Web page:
I -Team: Incomplete Therapy Bathroom

I -Team: Incomplete Therapy Bathroom

What was supposed to be a therapy bathroom for a disabled woman, turned into an incomplete mess on the second floor of a Luzerne County home.
Wilkes-Barre, Luzerne County- What was supposed to be a therapy bathroom for a disabled woman, turned into an incomplete mess on the second floor of a Luzerne County home.  The project's completion date has come and passed and the state funds awarded to the Wilkes-Barre family are all but gone.  With nowhere else to turn, the family called the I-team for help.  The bathroom is being built for a woman confined to a wheelchair.  She has cerebral palsy and receives around the clock care.  Her mother says she has been waiting for these types of accommodations for years, there was finally a light at the end of the tunnel, then the project took a turn for the worst.

The tile is laid and the frame work for the tub is in, but this is not what George and Jeanette Blauer  expected last month when the therapy bathroom for their daughter, Holly Barkovitz, was supposed to be complete.  Jeanette Blauer says "my daughter has Cerebral palsy.  All through the years her funding has gone up and up and up and for this handicapped bathroom for her. She was all thrilled and excited because for 15 years she has been getting a bed bath and her hair washed in the sink."

Over $21,000 in funding for the bathroom came from Luzerne and Wyoming Counties Mental Health and Developmental Services, also known as MHMR.  The project was awarded to the lowest bidder, who in this case was Roccograndi Company Painting and General Construction.  The work began in February and the Blauers say they were told it would take 20 to 28 days, but within a few weeks realized that wasn't going to happen.  George Blauer says "we had people that came in and said they had been putting down tile for 30 years, I never put down a piece of tile in my life and I probably would have done a better job than these guys did."  Blauer documented when Roccograndi employees arrived and how long they worked. As the months went on, the number of days on the job dwindled.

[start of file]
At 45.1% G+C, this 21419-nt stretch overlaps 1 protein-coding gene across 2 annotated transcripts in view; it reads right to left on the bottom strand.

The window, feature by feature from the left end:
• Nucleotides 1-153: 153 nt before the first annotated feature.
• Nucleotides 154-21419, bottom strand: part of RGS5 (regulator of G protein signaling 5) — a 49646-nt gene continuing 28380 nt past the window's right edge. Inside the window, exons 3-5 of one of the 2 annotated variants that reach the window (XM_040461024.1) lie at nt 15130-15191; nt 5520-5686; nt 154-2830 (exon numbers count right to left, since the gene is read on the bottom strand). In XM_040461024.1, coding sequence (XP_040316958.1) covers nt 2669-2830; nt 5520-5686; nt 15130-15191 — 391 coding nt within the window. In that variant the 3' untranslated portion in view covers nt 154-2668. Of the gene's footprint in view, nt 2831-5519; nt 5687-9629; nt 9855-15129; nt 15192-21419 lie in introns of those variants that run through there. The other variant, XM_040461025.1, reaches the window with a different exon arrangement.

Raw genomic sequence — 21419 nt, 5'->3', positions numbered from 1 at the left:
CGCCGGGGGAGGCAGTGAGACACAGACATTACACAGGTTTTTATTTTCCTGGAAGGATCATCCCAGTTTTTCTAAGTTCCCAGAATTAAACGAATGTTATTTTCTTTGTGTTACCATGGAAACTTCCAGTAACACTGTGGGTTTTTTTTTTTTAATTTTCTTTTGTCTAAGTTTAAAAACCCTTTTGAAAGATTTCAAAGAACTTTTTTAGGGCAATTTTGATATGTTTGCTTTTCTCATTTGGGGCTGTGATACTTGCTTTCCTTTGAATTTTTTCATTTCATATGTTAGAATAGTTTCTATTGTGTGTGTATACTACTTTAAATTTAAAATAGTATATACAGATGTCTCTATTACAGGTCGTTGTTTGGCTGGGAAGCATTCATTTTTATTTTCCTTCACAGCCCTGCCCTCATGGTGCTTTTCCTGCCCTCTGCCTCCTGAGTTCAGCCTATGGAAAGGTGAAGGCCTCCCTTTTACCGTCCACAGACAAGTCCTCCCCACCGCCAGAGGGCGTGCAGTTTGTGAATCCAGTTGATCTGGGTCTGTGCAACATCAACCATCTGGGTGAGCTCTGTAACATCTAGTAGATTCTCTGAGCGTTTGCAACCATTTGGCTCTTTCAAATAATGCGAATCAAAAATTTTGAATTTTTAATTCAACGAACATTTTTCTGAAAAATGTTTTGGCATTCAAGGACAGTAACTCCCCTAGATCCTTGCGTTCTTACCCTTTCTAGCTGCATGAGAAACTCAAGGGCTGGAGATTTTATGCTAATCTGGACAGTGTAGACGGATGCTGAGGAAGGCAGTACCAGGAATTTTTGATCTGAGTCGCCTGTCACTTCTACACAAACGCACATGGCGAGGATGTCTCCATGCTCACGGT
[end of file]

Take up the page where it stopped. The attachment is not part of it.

The family has now been living for more than 5 months without a bathroom.  The only thing that works is the toilet, but there is no door for privacy.  "Try living with no shower, no bathroom tub and no sink, for since let's be fair say March 1st," says George.

The project plans included a wider shower and a therapeutic tub.  As work got underway, construction took over the second floor, forcing the couple out of their bedroom and onto the couch.  Jeanette explains "I have never been camping before in my life, but you know what, I think I'd rather be in the woods!"

The I-team asked the owner of Roccograndi Company, Gary Roccograndi, for his side of the story.  After a few failed attempts to set up an on camera interview, Roccograndi agreed to a phone interview where he blamed George Blauer for the incomplete work.  Gary Roccograndi says "he was hot and cold.  Some days the guys really took liking to him, but for the most part he was very controlling." He says the family is the issue, though Roccograndi himself says he has only been to the property once. 

According to City Hall, no company with the Roccograndi name in it is licensed to do construction work within city limits.  The project's end date was in the middle of June and still the bathroom sits incomplete.  "I don't want another family to suffer like this, never, ever, I don't want to see anybody go through this because this is a horrible situation," cries Jeanette.

The I-team reached out to MHMR about the Blauer's situation, they told us they cannot discuss specific cases, but say it's up to the families to look into the contractor awarded the project.  They also told us they would try to do whatever they can to help alleviate this problem, which was not the same response the Blauers received just a month ago.

As for Roccograndi, the better business bureau gives the company a less than favorable grade.

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